by Matt Levine
My love for kung-fu movies stems from their curious position sandwiched between narrative genre cinema and the avant-garde. The most exhilarating films by Ronnie Yu and Chang Cheh, for example, are story-driven and breathlessly entertaining, but they also reveal cinema as a kinetic assemblage of light and motion—shapes hurtling throughout the frame in delirious patterns. Is the blur of limbs in a Jet Li fight scene much different than the ricocheting sights and sounds of a Stan Brakhage experiment?
Directors: Jackie Chan, Sammo Hung
Producers: Leonard Ho, Tang King-Chan
Writers: Jackie Chan, Edward Tang
Cinematographer: Yiu Jo Cheung
Editor: Peter Cheung
Music: Michael Lai, Nicolás Rivera
Cast: Jackie Chan, Sammo Hung, Yuen Biao, Dick Wei, Mars, Winnie Wong, Pa Tai, Hoi-San Kwan, Wai Wong, Hak Suen Lau
Country: Hong Kong
Premiere: December 22, 1983 – Hong Kong
US Distributor: Park Circus
With the films of Jackie Chan—particularly the action-comedies of the late 1970s and 1980s, which typified his style and established the slapstick martial arts subgenre—you have to add screwball comedy and the zany chaos of Looney Tunes to the list of influences. Originally Chan was slotted to become Bruce Lee’s successor (he originally began as one of his stuntmen), but Chan only came into his own—and found international fame—when he fused his lightning-fast kung-fu with the silent comedy of Buster Keaton and Harold Lloyd. As early as 1978’s Snake in the Eagle’s Shadow, Chan begin experimenting with a style both slapstick and bone-crunching.
Project A is arguably Chan’s best film, made at the peak of his early fame in 1983 (by which point he had already become Hong Kong cinema’s top star). A rollicking comedy set at the turn of the century, when British-ruled Hong Kong was overrun with murderous pirates (it may not be the most historically accurate incarnation), Project A hurtles from one plot development to the next with an erratic energy reminiscent of The Big Sleep (1946). Chan stars as Dragon Ma, a charming naval officer whose troop is brought aboard the Hong Kong police when the Navy is disbanded for failing to eradicate the pirate threat. The heated rivalry between the Navy and the police provides the movie’s first jaw-dropping action sequence—a bottle-smashing bar fight which demonstrates how deftly Chan interweaves slapstick comedy with the action—but it turns out to be a secondary plot element.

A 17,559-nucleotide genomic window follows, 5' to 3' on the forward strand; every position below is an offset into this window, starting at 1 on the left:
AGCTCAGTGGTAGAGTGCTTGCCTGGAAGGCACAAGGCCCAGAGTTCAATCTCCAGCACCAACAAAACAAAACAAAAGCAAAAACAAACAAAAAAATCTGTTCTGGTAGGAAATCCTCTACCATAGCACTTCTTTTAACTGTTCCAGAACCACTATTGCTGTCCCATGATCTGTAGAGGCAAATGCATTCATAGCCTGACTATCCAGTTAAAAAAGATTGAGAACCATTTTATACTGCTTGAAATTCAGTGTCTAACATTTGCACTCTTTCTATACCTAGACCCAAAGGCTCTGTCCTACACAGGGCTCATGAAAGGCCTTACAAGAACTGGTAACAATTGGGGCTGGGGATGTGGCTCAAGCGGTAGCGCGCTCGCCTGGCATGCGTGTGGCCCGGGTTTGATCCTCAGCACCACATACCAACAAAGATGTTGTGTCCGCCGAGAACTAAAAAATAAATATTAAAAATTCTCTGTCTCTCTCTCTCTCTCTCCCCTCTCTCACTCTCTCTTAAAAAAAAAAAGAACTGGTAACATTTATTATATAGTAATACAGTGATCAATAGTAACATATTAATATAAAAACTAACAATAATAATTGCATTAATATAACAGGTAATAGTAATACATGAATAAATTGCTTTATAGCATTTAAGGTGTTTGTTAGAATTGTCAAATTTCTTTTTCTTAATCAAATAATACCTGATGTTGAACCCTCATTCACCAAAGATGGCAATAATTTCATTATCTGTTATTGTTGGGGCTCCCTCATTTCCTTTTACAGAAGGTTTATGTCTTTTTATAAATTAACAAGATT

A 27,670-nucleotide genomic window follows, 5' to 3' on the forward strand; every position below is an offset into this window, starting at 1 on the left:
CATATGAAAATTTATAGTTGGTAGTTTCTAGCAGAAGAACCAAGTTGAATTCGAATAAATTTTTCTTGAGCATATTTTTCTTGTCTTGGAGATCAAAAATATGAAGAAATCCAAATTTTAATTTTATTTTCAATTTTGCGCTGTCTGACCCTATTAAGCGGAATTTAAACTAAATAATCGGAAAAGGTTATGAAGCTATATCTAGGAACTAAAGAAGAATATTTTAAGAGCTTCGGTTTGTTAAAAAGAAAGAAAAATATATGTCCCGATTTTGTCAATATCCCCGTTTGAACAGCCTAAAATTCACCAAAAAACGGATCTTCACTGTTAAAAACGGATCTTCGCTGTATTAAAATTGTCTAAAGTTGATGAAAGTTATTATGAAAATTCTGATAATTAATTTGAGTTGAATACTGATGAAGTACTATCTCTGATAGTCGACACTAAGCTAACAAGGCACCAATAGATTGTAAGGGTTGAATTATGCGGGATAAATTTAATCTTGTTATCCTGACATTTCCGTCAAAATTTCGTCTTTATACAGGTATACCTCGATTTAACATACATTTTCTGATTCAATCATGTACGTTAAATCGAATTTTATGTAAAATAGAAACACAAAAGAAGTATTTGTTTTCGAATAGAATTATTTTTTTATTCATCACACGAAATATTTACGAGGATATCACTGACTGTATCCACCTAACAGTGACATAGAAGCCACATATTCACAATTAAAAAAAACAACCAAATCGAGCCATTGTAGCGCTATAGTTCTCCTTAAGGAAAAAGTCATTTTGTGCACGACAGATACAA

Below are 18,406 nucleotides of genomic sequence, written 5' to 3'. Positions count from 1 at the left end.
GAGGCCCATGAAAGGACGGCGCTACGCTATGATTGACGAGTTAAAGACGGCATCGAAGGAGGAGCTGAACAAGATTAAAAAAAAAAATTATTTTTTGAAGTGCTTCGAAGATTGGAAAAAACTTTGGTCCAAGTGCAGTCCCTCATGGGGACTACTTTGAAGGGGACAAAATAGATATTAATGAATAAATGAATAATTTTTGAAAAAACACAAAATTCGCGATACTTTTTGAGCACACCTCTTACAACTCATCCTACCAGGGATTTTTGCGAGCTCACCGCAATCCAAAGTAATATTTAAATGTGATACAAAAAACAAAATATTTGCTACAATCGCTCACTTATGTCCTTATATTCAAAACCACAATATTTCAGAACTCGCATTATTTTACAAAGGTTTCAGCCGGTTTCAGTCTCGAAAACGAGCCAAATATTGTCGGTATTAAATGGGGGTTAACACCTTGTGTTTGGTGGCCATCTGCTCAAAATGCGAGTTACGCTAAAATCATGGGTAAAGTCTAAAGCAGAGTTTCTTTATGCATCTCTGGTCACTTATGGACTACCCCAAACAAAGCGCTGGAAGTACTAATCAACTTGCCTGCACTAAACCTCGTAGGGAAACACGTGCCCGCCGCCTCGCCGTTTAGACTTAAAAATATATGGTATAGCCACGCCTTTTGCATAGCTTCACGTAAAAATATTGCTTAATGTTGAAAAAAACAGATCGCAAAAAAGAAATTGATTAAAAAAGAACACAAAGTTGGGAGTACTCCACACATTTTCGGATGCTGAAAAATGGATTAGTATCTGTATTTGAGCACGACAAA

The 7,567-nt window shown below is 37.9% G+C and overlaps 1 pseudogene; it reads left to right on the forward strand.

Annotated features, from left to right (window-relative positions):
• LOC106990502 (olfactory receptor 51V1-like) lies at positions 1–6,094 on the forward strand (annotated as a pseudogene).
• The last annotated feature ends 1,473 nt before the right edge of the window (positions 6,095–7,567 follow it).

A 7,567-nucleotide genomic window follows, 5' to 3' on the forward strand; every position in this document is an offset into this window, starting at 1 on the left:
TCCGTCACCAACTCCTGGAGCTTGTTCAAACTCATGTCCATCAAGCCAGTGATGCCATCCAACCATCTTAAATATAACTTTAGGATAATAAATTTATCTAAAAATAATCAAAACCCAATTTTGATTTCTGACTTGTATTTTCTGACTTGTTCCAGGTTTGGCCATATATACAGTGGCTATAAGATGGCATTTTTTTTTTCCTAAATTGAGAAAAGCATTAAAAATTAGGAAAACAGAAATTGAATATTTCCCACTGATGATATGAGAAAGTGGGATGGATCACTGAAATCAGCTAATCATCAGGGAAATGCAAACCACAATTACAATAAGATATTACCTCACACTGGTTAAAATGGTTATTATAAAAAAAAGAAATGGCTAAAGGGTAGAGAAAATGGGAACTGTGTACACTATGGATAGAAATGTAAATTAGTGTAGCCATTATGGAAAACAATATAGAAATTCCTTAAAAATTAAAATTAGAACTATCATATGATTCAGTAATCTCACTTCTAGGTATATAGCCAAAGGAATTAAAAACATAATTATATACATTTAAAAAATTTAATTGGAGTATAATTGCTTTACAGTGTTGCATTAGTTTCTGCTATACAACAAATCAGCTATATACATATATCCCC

The Navy and the police actually mesh fairly easily, uniting to track down the gangsters Chiang and Mr. Chow, who are orchestrating an arms deal with the notorious pirate San-po (Dick Wei). Dragon’s old friend Fei (Sammo Hung), otherwise known as Fatso, turns up, hoping to intercept the 100 rifles meant for San-po and sell them himself. The plot is overstuffed and hurtles from one conflict to the next, but that shouldn’t be read as a criticism: the reckless, unpredictable story ensures a smorgasbord of amazing action, and leads to an astounding climax in which Dragon, Fei, and the police inspector Hong Tin-Tsu (Yuen Biao) gang up on the seemingly indestructible San-po. As in the “cinema of attractions” which typified early silent cinema, the narrative is mostly a vehicle for leaping from one astounding setpiece to the next, following its own flimsy dream logic along the way.